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Safety (Pet & Family) Concerns

Leptospirosis – Concerns to be aware of in the HRM

By | General Pet Care, Safety (Pet & Family) Concerns, Uncategorized | No Comments

UPDATE

There has been an unusual increase of Leptospirosis-positive dogs being diagnosed since May, 2o17 – AND, this appears to be localized to the HRM only, and not the rest of Nova Scotia as of this update.

Currently, Sunnyview Animal Care does not recommend annual vaccination for this bacterial disease, but we are reviewing this disease with our clients on a regular basis with each examination – but we encourage you to contact us with your concerns anytime.

With the recent freezing cold temperatures – the transmission of this bacteria in stagnant water/puddles, or other water sources has been eliminated for this year, and for early 2018 until the temperatures rise above 10 Degrees Celsius.

Leptospirosis may be a risk for you and your pet if you hike in the Annapolis valley, the area north & west of Truro, and possibly in the Pictou area. Dogs can contract this disease by drinking out of any water source – fresh or just a puddle. It causes Kidney &/or Liver Damage – and it can be quite severe, even fatal if not treated for. One Symptom that is sometimes seen is blood in the urine. Please click here for more information.

Leptospirosis can be in water contaminated by other wildlife such as Raccoons, coyotes, rodents, skunks, and foxes. The water might look okay to drink – but it is a risk to your pet AND US! The mammals that carry this disease spread it by urination into water sources.

Therefore – Sunnyview Vet recommends that pet owners take fresh water for their pets on walks, hikes AND trips with you & your pets. Also – don’t forget to wash your hands after picking up after your pets!

Have Parrot – Will Travel!

By | Avian Care, Holiday Concerns | No Comments

Travelling with Parrots is relatively simple – but your & your family need to plan things well in advance.

Desensitization – this situation is simplified if you are going to drive with them in my experience. Typically, parrots travel very, very well-as long as you prepare them and, then yourself. Begin to desensitize them to their traveling “crate” as soon as you can.

Carrier choice – You need to place one or two perches across an appropriately sized plastic cat carrier. A simple “dowel” likely won’t do for proper grip so, finding Dragonwood or other perches through online bird stores that have more of a grip-texture that would be better for your birds. You’ll also need to place a towel in the bottom of the carrier and have extras with you on the road to change out daily. You can also purchase (online) appropriately sized stainless steel water and food bowls that will attach to the doorway of the kennel. I strongly recommend you do not use plastic bowls with birds like this-while you will think they may not destroy them-the moment you leave them unattended in the carrier and look elsewhere/take your eyes off of them- they usually will.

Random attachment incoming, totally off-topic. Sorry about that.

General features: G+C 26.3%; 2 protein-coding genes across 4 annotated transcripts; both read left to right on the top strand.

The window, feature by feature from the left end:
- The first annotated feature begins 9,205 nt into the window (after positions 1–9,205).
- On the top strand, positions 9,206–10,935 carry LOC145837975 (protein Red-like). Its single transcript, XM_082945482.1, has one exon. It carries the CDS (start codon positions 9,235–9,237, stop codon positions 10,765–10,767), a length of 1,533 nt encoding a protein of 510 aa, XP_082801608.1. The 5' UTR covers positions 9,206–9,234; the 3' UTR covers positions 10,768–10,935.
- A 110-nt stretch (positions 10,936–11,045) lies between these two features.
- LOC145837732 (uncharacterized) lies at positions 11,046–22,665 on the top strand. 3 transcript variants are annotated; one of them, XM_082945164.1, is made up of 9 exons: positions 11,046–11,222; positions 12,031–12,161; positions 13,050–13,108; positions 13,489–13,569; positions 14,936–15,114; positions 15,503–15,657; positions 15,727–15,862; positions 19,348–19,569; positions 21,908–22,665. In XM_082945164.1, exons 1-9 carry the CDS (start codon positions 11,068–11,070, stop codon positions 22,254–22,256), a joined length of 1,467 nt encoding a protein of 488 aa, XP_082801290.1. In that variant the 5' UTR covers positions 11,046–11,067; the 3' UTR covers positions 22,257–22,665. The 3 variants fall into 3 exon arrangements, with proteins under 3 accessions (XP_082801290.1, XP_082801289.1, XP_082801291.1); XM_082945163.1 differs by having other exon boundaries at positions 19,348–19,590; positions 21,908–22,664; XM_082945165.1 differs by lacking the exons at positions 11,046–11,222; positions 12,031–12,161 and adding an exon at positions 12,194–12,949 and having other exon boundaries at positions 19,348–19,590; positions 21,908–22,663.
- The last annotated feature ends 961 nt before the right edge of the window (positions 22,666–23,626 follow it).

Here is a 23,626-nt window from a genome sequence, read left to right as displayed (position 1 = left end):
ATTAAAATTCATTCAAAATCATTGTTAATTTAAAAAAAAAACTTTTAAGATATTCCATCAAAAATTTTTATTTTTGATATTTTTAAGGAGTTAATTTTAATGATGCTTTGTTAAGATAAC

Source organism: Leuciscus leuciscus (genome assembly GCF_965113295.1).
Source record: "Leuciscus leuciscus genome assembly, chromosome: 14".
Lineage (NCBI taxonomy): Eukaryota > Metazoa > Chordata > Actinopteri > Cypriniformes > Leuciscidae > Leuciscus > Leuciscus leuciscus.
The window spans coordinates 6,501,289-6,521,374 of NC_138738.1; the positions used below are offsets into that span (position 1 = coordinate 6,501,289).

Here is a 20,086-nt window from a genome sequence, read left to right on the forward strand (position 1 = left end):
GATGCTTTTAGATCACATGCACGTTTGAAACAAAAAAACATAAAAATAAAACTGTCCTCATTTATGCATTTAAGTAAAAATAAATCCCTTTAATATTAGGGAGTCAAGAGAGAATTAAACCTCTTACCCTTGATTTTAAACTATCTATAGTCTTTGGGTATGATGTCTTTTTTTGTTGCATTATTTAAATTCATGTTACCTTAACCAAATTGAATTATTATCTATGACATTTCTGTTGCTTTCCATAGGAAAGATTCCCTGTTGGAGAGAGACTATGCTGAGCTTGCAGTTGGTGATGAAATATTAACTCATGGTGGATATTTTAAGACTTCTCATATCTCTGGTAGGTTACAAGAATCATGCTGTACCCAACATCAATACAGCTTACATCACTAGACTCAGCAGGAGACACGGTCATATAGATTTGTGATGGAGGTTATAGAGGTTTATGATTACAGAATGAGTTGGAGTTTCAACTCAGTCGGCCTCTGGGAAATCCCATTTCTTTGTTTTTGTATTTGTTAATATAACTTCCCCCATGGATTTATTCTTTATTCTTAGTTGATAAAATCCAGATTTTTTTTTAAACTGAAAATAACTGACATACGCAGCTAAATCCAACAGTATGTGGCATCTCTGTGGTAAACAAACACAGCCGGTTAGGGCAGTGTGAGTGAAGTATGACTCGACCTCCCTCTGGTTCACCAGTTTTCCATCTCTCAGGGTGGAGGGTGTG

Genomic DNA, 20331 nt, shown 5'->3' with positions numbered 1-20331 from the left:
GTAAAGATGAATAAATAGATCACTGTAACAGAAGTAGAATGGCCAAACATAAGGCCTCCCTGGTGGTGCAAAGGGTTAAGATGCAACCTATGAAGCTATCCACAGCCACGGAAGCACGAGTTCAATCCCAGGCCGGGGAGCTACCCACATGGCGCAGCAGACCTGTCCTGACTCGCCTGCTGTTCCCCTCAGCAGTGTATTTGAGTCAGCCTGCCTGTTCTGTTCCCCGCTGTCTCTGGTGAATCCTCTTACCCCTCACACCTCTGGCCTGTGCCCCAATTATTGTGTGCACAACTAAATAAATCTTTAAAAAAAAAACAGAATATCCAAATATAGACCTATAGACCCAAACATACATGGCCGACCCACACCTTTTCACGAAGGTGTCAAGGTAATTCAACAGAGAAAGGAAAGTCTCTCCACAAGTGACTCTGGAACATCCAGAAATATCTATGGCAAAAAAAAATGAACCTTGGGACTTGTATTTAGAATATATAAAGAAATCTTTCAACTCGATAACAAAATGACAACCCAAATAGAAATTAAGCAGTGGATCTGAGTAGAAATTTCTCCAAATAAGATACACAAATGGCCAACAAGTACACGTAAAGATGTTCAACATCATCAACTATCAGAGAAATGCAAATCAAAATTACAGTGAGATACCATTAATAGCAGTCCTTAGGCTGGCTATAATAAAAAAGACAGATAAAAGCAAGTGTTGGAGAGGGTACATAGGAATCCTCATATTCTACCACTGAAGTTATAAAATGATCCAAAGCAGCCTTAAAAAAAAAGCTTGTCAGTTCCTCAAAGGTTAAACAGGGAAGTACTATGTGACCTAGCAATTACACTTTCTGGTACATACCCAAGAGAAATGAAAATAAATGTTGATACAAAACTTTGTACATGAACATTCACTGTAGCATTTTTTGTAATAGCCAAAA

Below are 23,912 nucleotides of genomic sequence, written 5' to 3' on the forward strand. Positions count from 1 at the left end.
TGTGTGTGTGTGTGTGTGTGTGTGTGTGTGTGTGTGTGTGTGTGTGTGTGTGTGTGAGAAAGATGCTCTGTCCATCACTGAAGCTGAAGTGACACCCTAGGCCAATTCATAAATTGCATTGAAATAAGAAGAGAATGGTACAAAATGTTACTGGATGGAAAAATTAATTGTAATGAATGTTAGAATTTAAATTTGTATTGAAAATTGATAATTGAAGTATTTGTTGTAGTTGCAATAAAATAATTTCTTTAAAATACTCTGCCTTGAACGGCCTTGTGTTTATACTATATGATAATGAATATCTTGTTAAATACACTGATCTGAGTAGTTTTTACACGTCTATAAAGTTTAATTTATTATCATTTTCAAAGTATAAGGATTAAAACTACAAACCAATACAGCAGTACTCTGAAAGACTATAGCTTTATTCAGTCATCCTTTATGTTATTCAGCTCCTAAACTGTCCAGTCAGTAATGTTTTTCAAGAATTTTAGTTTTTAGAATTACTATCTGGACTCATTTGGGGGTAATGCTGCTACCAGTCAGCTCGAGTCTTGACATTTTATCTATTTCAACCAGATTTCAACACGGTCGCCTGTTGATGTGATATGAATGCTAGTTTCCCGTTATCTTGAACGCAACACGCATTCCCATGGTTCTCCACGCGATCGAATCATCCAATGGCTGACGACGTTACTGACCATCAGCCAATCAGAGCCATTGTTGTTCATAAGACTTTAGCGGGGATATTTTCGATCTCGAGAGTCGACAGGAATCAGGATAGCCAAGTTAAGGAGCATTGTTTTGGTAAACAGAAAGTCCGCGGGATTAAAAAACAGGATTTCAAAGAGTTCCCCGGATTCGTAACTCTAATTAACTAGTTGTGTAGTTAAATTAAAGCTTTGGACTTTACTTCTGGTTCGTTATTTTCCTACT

http://www.celltei.com/ also is an excellent company who makes carriers that are soft sided, easily secured, very easy to clean, mobile & light to carry. They already have perches in them with appropriate water bowls that come with them as well. However, they are little more expensive-if you do decide to purchase one of these for your bird – Ensure you get the stainless steel mesh and not the plastic mesh! While the latter is cheaper, for the same reasons noted above-stainless steel is better-the birds really have to try hard to get out of them. My Caique made easy work of chewing the plastic mesh once during a 20 minute commute to my practice with her – this was well after she was used to the carrier! Finally, Celltei carriers are also very convenient for travel-I move my birds exclusively in these carriers. Also- the company is very good about the occasional repair from one of my more robust parrots.

If you are traveling the winter or colder months – Celltie also makes fleece covers for the carriers that are absolutely perfect. If you don’t have towels over the carriers or have the ability to towel them-you will need to consider this depending on the length of time your on the road and in keeping with the birds 12 hour light cycle.

Tolerizing your bird to the carrier & travelling – Once you “desensitize” your bird by placing them in the carrier and rewarding them for perching, do some interactive enrichment as well and possibly even some foraging exercises which are “self-rewarding” activity for them to actually play in the carrier and get used to being in an enclosed space. And you increase the time in the carrier over days and weeks until your hundred percent comfortable that they are 100% comfortable in them or as best as they can be. Consider taking your bird on short day-trips for progressively longer times.

You’ll also need to bring bottled water with you and try not to change the brand while you’re traveling. You will also likely need to bring some form of suction cup perch also available online from various distributors so that you can have them perch at points in the hotel room or, more appropriately in the bathroom tub and if needed, you can shower them.

Ensure that you also bring their favorite food and treats but, you must be certain that every night they eat and drink well and try to keep them on their light cycle as much as possible. Of course you can leave some water and food in the carriers while you’re traveling.

Jeff Goodall, DVM

Owner/Medical Director
Sunnyview Animal Care
36 Duke Street, Unit #6
Bedford, Nova Scotia
B4A 2Z5

www.sunnyview.vet

Corn Cobs & your Dog – watch that your Green Bin is secure!

By | Holiday Concerns, Safety (Pet & Family) Concerns | No Comments